Letters of Acknowledgment
For legal purposes letters of acknowledgment are often requested. These letters are also referred to as letters of receipt and tend to be rather formal and short. These two examples letters will provide you with a template to use in your own work and can be easily adapted for a number of purposes.
Placing an Order
As a business person, you will often place an order – especially if you have a large supply chain for your product. This example business letter provides an outline to make sure your order placement is clear so that you receive exactly what you order.
Making a Claim
Unfortunately, from time to time it is necessary tomake a claim against unsatisfactory work. This example business letter provides a strong example of a claim letter and includes important phrases to express your dissatisfaction and future expectations when making a claim.
Adjusting a Claim
Even the best business may make a mistake from time to time. In this case, you may be called upon to adjust a claim. This type of business letter provides an example to send to unsatisfied customers making sure that you address their specific concerns, as well as retain them as future customers.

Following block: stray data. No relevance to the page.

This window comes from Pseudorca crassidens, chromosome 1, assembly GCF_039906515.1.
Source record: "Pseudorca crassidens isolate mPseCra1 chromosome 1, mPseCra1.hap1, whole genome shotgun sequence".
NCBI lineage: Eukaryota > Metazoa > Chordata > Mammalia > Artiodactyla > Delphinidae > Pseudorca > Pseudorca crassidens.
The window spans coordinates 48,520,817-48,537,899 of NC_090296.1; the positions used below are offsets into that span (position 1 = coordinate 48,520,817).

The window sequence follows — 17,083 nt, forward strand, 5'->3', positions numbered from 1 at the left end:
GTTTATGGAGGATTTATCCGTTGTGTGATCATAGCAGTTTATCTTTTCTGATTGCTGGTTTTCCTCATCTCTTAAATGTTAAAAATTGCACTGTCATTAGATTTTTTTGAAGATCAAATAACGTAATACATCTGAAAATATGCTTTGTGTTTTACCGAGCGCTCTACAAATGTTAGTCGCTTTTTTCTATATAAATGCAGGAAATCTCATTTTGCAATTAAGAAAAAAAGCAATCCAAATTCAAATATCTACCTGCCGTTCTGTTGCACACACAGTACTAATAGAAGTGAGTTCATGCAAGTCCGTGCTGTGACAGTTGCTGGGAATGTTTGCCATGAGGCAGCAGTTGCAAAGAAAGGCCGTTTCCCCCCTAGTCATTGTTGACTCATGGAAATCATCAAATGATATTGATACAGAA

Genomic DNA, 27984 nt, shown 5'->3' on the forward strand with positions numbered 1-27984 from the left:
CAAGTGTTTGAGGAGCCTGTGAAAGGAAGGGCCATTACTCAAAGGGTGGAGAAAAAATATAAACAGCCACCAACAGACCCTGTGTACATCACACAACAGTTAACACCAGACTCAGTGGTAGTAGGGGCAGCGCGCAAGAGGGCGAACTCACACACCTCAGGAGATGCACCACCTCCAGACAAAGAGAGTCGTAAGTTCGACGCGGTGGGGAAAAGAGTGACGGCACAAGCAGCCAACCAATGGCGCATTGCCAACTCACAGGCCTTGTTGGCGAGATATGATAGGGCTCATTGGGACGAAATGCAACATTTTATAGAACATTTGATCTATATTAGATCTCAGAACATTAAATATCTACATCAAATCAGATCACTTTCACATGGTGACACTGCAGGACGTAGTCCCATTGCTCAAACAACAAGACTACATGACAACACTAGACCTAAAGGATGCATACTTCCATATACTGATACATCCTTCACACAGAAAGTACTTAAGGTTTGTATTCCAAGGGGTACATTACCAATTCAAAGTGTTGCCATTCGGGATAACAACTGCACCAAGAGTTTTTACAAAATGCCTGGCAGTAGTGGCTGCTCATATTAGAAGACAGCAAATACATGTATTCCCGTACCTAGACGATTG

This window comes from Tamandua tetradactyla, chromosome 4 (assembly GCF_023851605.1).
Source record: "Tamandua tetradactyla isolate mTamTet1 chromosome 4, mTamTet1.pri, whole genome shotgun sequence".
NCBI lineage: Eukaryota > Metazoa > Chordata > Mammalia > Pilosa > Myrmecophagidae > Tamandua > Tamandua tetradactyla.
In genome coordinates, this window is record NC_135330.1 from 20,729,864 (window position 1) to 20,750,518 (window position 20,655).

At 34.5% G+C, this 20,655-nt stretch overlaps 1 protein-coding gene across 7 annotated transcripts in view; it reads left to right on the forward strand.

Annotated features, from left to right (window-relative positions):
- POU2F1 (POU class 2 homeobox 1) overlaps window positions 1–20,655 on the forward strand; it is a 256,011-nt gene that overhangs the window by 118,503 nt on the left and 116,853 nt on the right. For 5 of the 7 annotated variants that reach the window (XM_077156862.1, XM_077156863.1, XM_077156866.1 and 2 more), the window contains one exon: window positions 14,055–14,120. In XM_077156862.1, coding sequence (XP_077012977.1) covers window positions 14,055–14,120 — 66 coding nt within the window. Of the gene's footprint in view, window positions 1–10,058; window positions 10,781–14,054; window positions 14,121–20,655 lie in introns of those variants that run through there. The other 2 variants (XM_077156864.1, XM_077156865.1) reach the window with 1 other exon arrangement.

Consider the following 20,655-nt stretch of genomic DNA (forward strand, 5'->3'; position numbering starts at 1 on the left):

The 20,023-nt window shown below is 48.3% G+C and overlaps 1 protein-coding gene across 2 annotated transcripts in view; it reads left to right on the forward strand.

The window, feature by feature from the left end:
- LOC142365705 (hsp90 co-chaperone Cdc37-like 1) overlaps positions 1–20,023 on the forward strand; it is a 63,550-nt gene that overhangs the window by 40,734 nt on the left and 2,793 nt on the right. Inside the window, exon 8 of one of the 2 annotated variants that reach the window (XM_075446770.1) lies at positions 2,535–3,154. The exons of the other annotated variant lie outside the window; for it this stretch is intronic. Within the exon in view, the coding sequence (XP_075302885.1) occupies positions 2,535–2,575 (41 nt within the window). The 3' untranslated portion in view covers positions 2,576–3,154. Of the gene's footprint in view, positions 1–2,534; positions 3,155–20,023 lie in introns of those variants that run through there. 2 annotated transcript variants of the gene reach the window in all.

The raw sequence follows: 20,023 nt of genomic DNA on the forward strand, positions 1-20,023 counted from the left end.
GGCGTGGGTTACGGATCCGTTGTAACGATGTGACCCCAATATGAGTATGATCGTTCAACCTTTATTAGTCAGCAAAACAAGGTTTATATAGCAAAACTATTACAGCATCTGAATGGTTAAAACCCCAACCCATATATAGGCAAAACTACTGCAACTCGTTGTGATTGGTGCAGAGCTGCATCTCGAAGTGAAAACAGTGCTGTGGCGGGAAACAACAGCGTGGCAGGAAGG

Cover letters are extremely important when applying for a new position. Cover letters should include a short introduction, highlight the most important information in your resume and elicit a positive response from your prospective employer. These two examples of cover letters are part of a larger section on the site providing all the information you will need on taking an interview in English during your job search
|PARTS OF BUSINESS LETTER
STYLES OF BUSINESS LETTER
The following pictures show what a one-page business letter should
look like. There are three accepted styles. The horizontal lines represent lines of type.